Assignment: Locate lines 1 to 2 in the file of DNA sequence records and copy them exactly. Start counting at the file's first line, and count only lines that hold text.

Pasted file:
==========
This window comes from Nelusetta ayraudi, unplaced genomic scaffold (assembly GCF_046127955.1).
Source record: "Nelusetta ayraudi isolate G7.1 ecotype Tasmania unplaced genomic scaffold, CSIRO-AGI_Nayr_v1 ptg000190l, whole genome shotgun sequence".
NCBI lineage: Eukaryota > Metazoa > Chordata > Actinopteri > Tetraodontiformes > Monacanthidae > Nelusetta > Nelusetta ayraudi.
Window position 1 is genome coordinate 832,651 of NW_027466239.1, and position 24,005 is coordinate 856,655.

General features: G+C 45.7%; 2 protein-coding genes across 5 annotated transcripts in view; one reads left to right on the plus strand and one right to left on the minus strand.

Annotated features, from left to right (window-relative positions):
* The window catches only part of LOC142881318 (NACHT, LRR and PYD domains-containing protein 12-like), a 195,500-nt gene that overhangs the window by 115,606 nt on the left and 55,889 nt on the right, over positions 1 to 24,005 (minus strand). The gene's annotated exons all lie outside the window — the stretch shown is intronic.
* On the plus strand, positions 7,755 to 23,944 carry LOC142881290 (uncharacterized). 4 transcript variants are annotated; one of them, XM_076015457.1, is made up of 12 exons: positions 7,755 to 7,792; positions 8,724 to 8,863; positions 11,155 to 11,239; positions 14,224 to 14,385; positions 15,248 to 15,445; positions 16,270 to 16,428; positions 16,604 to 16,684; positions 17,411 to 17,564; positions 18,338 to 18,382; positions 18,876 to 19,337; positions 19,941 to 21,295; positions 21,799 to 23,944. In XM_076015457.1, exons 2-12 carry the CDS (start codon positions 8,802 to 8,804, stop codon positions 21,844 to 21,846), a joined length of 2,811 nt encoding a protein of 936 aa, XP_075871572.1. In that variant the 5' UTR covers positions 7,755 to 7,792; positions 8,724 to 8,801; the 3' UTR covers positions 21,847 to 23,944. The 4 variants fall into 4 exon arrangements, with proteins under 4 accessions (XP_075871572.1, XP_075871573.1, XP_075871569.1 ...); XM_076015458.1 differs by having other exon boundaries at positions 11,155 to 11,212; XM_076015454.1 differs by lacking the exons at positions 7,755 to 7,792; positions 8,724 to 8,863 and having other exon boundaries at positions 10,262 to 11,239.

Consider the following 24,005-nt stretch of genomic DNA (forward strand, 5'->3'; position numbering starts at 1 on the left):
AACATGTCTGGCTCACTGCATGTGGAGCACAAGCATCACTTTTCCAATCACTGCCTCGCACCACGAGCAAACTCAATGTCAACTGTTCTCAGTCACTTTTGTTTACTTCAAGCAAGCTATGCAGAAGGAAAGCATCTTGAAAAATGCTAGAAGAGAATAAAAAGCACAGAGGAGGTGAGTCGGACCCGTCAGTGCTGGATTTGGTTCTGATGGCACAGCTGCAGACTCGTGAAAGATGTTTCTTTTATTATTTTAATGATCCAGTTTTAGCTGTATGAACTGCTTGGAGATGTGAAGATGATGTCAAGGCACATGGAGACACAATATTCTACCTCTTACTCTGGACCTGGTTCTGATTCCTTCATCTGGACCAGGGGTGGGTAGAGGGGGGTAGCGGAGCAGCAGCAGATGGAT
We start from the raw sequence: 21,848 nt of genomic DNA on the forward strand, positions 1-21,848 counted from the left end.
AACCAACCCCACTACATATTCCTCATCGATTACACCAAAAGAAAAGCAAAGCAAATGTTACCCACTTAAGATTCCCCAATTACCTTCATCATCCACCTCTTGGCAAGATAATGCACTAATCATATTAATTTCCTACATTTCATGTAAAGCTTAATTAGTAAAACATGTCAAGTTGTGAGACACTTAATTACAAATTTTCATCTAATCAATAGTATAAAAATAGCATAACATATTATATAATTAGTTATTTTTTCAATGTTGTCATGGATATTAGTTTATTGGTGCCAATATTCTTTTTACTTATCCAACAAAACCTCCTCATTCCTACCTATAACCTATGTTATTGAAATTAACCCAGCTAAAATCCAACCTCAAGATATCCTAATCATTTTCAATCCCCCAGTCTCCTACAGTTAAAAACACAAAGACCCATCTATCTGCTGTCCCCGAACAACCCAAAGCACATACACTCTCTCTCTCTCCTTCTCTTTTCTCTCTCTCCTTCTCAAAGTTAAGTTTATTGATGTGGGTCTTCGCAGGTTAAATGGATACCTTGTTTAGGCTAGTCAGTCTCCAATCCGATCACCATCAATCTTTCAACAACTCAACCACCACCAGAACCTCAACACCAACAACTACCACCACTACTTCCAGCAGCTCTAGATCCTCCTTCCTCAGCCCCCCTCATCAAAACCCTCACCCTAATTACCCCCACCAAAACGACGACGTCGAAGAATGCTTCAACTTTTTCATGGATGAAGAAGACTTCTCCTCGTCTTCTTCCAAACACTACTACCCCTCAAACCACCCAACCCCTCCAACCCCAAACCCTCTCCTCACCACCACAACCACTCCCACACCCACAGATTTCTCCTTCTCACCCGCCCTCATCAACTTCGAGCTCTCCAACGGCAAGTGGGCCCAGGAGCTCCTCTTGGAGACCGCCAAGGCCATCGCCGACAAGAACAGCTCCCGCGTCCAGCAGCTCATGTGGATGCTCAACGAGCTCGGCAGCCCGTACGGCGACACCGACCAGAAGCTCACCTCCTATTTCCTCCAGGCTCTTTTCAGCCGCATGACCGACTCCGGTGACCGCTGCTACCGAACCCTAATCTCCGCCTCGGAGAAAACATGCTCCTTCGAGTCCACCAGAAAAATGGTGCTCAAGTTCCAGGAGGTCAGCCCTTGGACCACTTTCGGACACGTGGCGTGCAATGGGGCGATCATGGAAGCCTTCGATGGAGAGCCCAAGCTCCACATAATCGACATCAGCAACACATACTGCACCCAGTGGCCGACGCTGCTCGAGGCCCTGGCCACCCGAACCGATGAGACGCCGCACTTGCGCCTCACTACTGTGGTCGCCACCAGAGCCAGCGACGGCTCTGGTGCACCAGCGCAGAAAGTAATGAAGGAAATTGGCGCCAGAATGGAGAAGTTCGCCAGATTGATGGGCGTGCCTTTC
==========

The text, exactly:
This window comes from Nelusetta ayraudi, unplaced genomic scaffold (assembly GCF_046127955.1).
Source record: "Nelusetta ayraudi isolate G7.1 ecotype Tasmania unplaced genomic scaffold, CSIRO-AGI_Nayr_v1 ptg000190l, whole genome shotgun sequence".